While defending the housing sector 2017 budget proposal before the Senate Committee on Lands, Housing and Urban Development in Abuja, the minister of Power, Works and Housing, Mr Babatunde Raji disclosed that the National Housing Programme (NHP) is expected to gulp about N41 billion from the N64.9 billion budgeted for capital spending in the housing sector 2017 budget.
He maintained that the ministry would soon commence the construction of 165 blocks of 2,000 units of housing estates across the states under the National Housing Programme.
Findings by LEADERSHIP Sunday indicated that the National Housing programme is still wobbling even as some states are yet to benefit from the project. Aside the National Housing Programme, the ministry (Housing Sector) is dormant while members of staff remain idle in their office; a situation that is linked to the merger of the ministry with Power and Works.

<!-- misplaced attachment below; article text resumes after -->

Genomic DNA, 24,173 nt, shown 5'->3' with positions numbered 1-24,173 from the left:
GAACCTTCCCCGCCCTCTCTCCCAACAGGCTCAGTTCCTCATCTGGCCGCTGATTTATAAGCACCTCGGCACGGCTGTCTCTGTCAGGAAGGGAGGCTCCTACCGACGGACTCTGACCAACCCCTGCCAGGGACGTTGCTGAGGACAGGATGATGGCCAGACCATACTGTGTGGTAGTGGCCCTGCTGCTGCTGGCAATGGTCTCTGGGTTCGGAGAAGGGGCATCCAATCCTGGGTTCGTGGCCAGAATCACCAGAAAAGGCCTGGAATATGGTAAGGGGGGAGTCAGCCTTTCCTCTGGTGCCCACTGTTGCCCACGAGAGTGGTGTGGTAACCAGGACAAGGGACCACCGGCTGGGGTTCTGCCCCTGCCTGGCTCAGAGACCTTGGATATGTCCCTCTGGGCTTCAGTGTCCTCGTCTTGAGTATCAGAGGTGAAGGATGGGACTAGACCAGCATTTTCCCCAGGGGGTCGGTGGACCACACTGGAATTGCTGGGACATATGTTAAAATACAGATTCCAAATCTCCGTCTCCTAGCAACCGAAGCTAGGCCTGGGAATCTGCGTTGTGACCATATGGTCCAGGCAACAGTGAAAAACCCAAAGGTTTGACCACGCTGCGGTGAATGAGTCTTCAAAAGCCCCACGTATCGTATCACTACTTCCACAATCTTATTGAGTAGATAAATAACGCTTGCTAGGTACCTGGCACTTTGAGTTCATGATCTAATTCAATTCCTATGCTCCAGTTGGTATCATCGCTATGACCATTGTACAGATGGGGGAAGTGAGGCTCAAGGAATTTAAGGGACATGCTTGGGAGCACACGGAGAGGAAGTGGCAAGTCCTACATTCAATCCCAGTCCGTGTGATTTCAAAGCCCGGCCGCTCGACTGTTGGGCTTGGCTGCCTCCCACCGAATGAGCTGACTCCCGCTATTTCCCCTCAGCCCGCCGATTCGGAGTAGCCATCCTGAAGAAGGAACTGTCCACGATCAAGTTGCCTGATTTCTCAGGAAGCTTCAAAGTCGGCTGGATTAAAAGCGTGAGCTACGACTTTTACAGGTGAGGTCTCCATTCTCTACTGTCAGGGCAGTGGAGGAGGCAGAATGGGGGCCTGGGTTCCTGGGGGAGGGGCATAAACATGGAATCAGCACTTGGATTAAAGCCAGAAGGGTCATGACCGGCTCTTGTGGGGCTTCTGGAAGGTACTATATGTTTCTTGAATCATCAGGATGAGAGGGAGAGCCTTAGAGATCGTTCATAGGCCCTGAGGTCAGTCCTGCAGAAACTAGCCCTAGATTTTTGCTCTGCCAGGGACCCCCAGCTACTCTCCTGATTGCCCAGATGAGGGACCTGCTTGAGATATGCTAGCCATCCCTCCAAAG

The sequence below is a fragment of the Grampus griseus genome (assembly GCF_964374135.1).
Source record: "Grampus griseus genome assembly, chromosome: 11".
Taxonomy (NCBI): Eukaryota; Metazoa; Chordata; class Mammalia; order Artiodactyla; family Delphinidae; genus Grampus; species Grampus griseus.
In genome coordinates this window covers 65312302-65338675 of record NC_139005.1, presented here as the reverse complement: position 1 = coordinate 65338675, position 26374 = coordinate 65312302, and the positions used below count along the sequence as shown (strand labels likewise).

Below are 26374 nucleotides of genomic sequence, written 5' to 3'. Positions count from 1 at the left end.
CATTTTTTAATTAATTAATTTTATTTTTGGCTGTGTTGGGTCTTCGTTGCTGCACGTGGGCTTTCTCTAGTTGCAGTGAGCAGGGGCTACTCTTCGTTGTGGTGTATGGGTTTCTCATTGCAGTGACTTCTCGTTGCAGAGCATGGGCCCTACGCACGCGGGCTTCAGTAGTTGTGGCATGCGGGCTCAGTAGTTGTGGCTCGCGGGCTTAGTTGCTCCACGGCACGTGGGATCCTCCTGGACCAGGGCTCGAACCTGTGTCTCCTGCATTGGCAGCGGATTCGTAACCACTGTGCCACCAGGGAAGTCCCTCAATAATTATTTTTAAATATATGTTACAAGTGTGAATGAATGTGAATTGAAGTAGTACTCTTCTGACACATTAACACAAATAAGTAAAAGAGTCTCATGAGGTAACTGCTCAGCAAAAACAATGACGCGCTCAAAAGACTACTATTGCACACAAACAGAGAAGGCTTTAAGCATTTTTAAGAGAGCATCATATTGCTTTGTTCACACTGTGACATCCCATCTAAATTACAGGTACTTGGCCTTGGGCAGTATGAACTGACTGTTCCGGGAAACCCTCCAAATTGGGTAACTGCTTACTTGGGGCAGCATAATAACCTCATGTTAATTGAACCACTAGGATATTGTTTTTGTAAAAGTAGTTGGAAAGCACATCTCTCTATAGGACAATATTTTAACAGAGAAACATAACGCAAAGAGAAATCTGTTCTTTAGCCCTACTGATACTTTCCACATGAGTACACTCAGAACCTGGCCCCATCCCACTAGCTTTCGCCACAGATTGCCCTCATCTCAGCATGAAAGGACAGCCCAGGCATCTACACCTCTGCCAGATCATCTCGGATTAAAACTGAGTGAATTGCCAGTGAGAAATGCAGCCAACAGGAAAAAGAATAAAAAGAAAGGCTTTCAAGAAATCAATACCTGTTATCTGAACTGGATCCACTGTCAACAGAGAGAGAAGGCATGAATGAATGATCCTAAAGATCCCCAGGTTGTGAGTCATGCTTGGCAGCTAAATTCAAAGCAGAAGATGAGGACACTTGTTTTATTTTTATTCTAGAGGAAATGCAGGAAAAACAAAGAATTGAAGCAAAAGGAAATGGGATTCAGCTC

This, stakeholders say, has further ruled out the possibility of creating middle-class home owners by 2018.
However, the Head of Service of the Federation, Mrs Winifred Oyo-Ita recently launched the Federal Integrated Staff Housing (FISH) programme in partnership with developers, meant to provide decent accommodation for civil servants.

The African Regional Conference on Housing and Sustainable Human Settlements (Habitat III) which held in Abuja last year February was declared open by Vice President, Yemi Osibanjo.The conference which was attended by Heads of Delegation from different African countries was targeted at seeking practical solutions to sustainable urban settlements in Nigeria and Africa generally.
President Muhammadu Buhari called on African Housing Ministers to address inequality and social exclusion, saying that the increasing number of slum dwellers in many African countries was a clear manifestation of inequality.
This is even as he regretted that the continent was yet to achieve social exclusion, inequality and urbanization, noting that Africa has the highest rate of inequality in the world which is largely manifested in high population, unequal access to education, poor healthcare, and indecent life.